Salt Lake voters to be polled on campaign finance laws

By Kim Johnson

Published 08/06 2013 03:37PM

Updated 08/07 2013 05:35PM

SALT LAKE CITY (ABC 4 News) - Should corporations and unions be limited when it comes to election spending? It's a question Salt Lake City voters will be asked in a city-wide poll coming to mailboxes soon.

“Corporations should not have the rights of human beings, and they should not be able to spend an unlimited amount of money in our elections,” said Ashley Sanders, head of Utah’s Move to Amend, a national group with affiliates across the country worried about the corrosive influence of money in politics.

The group gained steam after the U.S. Supreme Court struck down limits on corporate and union election spending ruling them the same as banning free speech. The result was the most expensive presidential race in history fueled by money from special interests.

And it's a trend seen here in Utah.

“People in this building behind us are basically doing the bidding of giant corporations locally because this place is saturated with corporate cash,” said Sanders.

Whether corporations should have the ability to fund campaigns will now be a question for Salt Lake City voters. With the city council's approval and through the City Recorder, Move to Amend is mailing all of the city's registered voters a ballot asking where they stand.

The ballots will be mailed to registered voter in Salt Lake beginning Sep. 9. Move to Amend plans to poll other Utah cities and eventually the entire state.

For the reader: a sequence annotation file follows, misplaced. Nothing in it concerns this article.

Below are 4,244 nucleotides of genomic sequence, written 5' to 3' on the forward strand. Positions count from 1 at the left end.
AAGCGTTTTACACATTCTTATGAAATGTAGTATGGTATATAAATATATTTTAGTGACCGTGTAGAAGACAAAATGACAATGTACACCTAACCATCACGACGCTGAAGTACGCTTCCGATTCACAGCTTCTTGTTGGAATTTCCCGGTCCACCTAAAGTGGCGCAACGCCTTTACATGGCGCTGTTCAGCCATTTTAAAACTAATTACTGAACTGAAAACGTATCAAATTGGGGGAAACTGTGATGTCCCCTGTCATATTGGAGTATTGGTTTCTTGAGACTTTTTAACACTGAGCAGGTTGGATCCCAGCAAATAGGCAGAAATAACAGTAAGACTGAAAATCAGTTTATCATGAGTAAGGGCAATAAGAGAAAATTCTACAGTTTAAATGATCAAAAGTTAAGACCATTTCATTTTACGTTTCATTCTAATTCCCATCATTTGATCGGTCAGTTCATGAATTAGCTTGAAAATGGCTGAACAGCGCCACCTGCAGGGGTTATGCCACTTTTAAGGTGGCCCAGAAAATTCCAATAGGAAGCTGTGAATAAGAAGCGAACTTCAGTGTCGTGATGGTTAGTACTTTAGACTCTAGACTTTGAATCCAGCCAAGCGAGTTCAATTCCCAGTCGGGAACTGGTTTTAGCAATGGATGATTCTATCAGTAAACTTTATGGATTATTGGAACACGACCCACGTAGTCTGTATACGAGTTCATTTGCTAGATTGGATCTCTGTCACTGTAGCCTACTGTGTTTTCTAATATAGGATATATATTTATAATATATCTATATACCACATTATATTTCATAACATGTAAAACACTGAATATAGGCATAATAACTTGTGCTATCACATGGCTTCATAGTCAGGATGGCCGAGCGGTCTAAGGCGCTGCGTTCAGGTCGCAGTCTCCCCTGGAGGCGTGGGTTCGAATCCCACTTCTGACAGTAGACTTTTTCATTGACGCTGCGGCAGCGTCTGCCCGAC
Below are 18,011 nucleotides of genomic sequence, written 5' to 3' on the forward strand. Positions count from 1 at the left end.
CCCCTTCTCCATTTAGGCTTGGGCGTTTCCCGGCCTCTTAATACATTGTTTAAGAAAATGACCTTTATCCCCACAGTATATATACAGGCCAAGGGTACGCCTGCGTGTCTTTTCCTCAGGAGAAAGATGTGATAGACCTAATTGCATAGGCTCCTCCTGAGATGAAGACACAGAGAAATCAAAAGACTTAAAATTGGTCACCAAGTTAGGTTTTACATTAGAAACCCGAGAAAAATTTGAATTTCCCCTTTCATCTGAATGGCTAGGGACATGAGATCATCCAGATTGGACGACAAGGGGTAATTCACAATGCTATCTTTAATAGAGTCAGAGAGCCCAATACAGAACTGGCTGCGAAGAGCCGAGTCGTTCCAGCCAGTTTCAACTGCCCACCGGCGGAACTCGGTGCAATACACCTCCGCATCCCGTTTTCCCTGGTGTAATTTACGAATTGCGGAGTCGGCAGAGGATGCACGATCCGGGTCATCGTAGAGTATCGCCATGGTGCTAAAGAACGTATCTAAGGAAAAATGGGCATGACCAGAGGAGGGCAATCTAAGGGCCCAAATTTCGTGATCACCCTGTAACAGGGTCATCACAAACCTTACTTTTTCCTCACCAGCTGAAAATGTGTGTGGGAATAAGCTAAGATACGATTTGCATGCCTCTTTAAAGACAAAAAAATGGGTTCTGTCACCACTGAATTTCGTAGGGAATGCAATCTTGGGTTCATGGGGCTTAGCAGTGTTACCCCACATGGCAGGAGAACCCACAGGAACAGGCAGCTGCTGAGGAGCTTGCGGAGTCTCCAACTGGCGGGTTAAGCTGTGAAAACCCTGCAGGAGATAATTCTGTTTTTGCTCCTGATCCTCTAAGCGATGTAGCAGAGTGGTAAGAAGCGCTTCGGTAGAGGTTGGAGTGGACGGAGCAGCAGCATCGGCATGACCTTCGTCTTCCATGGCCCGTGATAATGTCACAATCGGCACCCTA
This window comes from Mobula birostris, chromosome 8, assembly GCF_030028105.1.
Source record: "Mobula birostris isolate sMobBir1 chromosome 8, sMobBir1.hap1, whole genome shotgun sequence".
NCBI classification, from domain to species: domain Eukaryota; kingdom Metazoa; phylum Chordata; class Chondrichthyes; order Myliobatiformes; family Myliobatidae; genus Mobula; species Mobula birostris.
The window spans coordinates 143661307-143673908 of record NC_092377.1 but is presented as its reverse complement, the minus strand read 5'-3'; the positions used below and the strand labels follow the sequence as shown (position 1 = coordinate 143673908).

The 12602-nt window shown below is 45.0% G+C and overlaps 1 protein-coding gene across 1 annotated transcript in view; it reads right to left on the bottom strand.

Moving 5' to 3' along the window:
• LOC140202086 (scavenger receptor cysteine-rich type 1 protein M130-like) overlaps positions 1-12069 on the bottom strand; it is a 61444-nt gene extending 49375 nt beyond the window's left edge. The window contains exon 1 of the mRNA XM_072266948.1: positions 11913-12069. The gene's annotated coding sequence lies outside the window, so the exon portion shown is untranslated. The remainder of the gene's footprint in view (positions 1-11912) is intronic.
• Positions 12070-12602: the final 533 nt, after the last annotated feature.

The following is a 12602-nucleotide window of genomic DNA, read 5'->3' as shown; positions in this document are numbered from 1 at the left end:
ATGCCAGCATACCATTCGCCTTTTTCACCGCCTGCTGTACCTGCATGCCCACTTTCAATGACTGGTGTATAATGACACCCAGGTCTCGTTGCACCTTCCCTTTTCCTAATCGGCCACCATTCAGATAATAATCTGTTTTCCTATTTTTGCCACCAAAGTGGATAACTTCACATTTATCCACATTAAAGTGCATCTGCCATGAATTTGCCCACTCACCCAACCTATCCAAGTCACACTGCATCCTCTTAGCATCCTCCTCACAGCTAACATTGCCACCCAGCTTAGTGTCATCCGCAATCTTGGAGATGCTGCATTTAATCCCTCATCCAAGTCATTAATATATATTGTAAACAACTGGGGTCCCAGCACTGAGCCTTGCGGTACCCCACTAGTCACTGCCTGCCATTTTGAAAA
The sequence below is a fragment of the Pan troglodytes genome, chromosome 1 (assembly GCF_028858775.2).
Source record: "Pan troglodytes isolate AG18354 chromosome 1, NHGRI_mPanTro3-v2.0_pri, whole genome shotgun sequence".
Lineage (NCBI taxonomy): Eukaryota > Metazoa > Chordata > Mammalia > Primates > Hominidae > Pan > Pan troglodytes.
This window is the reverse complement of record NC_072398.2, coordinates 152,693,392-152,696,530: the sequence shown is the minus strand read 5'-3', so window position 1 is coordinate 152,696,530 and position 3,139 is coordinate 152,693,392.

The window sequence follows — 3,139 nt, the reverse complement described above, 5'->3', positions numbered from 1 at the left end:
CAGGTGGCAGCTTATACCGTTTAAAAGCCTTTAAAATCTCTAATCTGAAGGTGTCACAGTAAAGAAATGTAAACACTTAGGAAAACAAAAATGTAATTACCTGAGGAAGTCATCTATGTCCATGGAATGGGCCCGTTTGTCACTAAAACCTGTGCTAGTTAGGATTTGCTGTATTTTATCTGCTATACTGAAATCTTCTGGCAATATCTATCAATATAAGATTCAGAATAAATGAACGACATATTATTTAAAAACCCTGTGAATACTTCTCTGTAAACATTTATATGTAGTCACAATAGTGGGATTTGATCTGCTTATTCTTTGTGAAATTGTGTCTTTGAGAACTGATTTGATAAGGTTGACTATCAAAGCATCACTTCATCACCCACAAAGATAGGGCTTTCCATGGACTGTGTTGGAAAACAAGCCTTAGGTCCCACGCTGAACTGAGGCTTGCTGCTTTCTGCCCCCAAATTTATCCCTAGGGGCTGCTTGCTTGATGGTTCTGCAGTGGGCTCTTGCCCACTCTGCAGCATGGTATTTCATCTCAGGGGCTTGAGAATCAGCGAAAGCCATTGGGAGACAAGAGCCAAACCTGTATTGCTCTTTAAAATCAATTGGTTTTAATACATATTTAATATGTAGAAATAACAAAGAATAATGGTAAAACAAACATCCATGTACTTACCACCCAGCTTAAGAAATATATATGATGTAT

The results won't directly change policy, but will be used to help the group achieve their ultimate goal of abolishing corporate spending by amending the Constitution. That’s something those who study the amendment process say is unlikely to happen.

“We live in a system of government where it's very difficult to make changes to the Constitution and because the court relied on certain First Amendment arguments in Citizen’s United,” said Thad Hall, an associated professor of political science at the University of Utah. “You'd have to basically pass an amendment that created limitations on those First Amendment rights.”

That, and the approval of 2/3 of both the House and Senate and ¾ of the states to sign on.

“It's a fun issue to talk about, but the odds of it being repealed in our lifetimes are pretty small,” said Hall.

Small odds to a big uphill battle—just only beginning in Utah.

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